It's obvious that grime, clutter, and a lack of updating turn off all but the most intrepid sweat-equity builders among your potential home buyers.
So if your home is clean, decluttered, and boasts an updated kitchen and bathrooms but still won't sell, then it's time to look at the less obvious reasons why buyers aren't bidding.
1) No curb appeal.
via Flickr user waferboard
If you can’t even get the buyer inside the door, then it doesn’t matter how beautifully you’ve decorated or how ideal the floor plan is; they won’t make it that far.
Don’t worry if your home looks a little more like a “before” picture than you’d prefer, though. With some cleaning supplies, simple flowers, lawn care, and inexpensive outdoor decorations, you can easily highlight your home. Find some inspiration on MilitaryByOwner’s Curb Appeal Pinterest board.
2) Odors (especially pet odors).
It’s easy to discount a homebuyer’s repulsion to odors as a purely emotional reaction, but strong food or cigarette odors are hard to remove and will send many homebuyers running. Pet odors are even worse.
When shopping for our most recent home, I came across a home that had lit scented candles placed immediately inside the door. That one little detail set off warning alarms in my head.
“Cat odors,” I told my husband, as I turned and walked straight back to the car. With an infant and zero interest in a major renovation project, the combination of carpets and cat odors helped me make an easy decision.
A few minutes later, my husband and our Realtor joined me in the car. “They have cats,” they informed me, “and there seemed to be a funny smell...”
You don’t say!
Find more tips on how to prevent your home from being the smelly kid on the block in our post Top 5 Don’ts for Your Open House.
3) It's just weird.
via Flickr user Anthony Easton
Finding the washer-dryer still in the garage is an annoying feature of an older home, but it isn’t weird. Well, it isn’t weird unless it’s a brand new home, but if it's a relatively new home (say, less than 20 years), then it will cause your buyers to wonder what other antiquities may lurk behind the walls.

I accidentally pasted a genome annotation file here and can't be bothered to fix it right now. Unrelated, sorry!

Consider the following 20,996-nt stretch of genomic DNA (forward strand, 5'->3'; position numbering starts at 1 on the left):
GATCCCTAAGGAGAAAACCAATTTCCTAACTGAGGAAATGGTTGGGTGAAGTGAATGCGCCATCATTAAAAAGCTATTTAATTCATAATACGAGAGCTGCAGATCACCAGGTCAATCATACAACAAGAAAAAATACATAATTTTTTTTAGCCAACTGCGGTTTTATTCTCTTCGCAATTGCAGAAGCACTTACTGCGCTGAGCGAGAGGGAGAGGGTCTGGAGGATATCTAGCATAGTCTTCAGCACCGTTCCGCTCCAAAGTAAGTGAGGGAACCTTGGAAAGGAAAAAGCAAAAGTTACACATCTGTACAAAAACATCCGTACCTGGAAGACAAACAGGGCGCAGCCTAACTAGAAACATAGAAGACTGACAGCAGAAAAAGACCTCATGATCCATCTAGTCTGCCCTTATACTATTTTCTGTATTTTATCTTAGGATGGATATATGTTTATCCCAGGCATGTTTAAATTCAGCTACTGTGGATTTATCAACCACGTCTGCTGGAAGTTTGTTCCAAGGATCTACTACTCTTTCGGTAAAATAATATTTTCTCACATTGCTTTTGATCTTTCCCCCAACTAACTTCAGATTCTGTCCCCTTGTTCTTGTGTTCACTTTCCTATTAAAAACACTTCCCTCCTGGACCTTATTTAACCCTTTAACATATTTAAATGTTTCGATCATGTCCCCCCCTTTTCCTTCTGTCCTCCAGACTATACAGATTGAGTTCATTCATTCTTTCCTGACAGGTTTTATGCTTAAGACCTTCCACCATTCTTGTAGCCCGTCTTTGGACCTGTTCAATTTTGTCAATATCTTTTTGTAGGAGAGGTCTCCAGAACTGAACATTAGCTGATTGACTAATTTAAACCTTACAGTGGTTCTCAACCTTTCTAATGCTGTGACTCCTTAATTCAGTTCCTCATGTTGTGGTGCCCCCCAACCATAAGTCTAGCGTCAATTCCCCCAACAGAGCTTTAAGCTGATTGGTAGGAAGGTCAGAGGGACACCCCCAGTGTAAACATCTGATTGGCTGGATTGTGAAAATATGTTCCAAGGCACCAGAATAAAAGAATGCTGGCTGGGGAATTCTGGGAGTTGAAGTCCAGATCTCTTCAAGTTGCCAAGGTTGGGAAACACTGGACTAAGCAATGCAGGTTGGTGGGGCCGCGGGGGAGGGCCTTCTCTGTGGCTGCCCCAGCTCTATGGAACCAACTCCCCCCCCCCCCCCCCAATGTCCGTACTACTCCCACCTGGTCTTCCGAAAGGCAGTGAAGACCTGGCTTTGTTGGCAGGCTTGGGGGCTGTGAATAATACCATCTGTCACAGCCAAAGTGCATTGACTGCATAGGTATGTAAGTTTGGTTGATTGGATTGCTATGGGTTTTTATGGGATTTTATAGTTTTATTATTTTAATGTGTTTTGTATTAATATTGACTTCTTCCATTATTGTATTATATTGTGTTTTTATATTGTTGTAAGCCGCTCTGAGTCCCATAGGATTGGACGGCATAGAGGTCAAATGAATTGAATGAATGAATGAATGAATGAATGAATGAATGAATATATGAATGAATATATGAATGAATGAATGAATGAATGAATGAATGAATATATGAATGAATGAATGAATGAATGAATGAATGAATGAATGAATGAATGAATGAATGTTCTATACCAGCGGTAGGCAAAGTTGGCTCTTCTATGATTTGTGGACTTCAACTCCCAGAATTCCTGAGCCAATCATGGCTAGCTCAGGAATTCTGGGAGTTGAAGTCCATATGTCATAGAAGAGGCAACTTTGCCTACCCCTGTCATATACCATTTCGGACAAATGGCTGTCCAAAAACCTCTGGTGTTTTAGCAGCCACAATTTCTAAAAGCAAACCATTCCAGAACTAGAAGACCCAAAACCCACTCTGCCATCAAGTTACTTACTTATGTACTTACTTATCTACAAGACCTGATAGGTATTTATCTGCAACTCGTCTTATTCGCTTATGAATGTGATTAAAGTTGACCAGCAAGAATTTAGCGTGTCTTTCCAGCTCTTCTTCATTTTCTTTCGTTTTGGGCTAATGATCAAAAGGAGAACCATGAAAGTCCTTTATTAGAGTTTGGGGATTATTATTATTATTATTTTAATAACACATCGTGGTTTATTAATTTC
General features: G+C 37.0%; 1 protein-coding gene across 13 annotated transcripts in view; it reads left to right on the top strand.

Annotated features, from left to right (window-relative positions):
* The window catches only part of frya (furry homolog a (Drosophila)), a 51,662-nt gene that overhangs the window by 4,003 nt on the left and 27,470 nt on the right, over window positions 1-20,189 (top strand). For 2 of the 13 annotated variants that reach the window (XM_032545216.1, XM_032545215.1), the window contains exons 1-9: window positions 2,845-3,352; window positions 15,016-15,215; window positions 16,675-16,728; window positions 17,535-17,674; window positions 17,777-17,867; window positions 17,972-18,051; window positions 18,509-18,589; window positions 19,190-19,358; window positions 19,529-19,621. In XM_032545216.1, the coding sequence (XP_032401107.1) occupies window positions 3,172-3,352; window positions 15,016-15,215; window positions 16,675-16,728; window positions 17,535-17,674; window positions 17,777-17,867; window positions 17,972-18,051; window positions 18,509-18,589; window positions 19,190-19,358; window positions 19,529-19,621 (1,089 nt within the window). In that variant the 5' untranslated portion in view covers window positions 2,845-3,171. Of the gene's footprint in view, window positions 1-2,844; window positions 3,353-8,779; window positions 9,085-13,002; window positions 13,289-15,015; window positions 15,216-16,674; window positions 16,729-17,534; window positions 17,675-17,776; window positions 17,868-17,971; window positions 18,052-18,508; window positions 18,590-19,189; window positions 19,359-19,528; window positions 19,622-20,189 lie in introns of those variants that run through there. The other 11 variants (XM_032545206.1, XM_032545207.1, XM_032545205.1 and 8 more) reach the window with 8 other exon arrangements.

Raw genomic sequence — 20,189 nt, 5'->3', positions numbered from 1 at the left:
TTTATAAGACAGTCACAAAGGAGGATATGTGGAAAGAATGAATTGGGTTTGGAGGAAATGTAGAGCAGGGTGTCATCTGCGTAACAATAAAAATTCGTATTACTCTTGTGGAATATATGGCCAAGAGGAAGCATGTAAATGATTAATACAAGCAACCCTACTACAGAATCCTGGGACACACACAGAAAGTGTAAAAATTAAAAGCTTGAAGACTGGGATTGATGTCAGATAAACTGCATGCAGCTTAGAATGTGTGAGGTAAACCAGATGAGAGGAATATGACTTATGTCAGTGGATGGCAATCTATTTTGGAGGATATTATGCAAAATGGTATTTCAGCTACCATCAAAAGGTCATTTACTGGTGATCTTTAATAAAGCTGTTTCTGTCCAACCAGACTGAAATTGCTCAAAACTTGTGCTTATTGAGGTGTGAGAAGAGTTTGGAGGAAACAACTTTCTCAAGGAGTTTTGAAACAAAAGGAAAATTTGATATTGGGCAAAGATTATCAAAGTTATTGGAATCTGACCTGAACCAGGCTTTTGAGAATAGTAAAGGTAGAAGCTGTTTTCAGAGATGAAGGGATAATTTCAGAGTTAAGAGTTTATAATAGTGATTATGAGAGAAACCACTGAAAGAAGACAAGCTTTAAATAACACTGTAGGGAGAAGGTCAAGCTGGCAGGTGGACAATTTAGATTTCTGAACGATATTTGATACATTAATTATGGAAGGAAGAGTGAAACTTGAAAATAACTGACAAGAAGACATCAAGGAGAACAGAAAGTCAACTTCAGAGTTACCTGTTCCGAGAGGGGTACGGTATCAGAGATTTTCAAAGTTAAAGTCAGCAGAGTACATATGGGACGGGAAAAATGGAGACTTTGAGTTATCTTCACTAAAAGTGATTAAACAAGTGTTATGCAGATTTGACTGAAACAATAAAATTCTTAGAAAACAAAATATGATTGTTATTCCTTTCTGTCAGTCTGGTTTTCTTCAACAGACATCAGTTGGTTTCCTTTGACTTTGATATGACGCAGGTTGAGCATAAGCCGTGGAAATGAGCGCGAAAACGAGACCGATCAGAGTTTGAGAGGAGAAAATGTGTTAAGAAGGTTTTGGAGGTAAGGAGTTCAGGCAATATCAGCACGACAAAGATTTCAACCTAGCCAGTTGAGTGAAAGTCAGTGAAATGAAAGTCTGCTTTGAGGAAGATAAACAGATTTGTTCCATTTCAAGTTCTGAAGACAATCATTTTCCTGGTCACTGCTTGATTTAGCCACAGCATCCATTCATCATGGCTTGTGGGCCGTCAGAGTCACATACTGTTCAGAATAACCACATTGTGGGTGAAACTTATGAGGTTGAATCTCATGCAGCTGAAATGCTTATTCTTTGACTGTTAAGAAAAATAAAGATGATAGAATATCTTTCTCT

Aside from appearance, some “weird” things that may turn a buyer off are those that an inspector will point out, such as an electric socket in the shower or a sewage pipe that leads out onto the lawn.
Our article on Preparing Your Home to Sell to a VA Home Loan Buyer explains a little further as to why you may want to have a pre-home sale inspection conducted independently to help mitigate the weird for your potential buyer.
4) Having (or not having) a swimming pool.
Depending on where in the country you're located, either the inclusion or exclusion of a pool on your property can turn a buyer off. An easy way to know whether your pool won’t likely turn buyers off is if at least half of the homes in your neighborhood also have pools.
If your pool home is in the minority, then chances are that pools simply aren’t in high demand in your area, which makes your potential home buying market is much more limited. In first-time home buyer neighborhoods, for example, most parents with infants do not want the risk involved in having a pool. In states where a pool can only get regular use for several months of the year, the homebuyers simply don’t want the maintenance costs.